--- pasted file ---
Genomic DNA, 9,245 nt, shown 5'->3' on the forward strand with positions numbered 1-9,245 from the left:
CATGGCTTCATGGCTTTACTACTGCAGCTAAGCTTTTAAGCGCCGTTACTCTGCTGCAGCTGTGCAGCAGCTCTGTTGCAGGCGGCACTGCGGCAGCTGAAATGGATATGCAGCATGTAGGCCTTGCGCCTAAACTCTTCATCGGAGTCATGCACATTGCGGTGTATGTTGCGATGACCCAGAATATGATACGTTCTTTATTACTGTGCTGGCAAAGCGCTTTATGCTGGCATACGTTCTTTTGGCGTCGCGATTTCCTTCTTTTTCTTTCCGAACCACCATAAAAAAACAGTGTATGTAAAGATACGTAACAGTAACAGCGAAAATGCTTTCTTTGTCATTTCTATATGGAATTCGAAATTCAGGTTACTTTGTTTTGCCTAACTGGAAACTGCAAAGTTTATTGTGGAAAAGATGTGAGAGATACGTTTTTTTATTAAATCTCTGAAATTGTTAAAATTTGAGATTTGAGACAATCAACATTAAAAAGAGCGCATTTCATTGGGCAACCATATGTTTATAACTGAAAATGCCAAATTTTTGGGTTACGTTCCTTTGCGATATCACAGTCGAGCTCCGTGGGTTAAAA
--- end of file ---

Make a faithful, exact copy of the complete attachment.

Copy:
Genomic DNA, 9,245 nt, shown 5'->3' on the forward strand with positions numbered 1-9,245 from the left:
CATGGCTTCATGGCTTTACTACTGCAGCTAAGCTTTTAAGCGCCGTTACTCTGCTGCAGCTGTGCAGCAGCTCTGTTGCAGGCGGCACTGCGGCAGCTGAAATGGATATGCAGCATGTAGGCCTTGCGCCTAAACTCTTCATCGGAGTCATGCACATTGCGGTGTATGTTGCGATGACCCAGAATATGATACGTTCTTTATTACTGTGCTGGCAAAGCGCTTTATGCTGGCATACGTTCTTTTGGCGTCGCGATTTCCTTCTTTTTCTTTCCGAACCACCATAAAAAAACAGTGTATGTAAAGATACGTAACAGTAACAGCGAAAATGCTTTCTTTGTCATTTCTATATGGAATTCGAAATTCAGGTTACTTTGTTTTGCCTAACTGGAAACTGCAAAGTTTATTGTGGAAAAGATGTGAGAGATACGTTTTTTTATTAAATCTCTGAAATTGTTAAAATTTGAGATTTGAGACAATCAACATTAAAAAGAGCGCATTTCATTGGGCAACCATATGTTTATAACTGAAAATGCCAAATTTTTGGGTTACGTTCCTTTGCGATATCACAGTCGAGCTCCGTGGGTTAAAA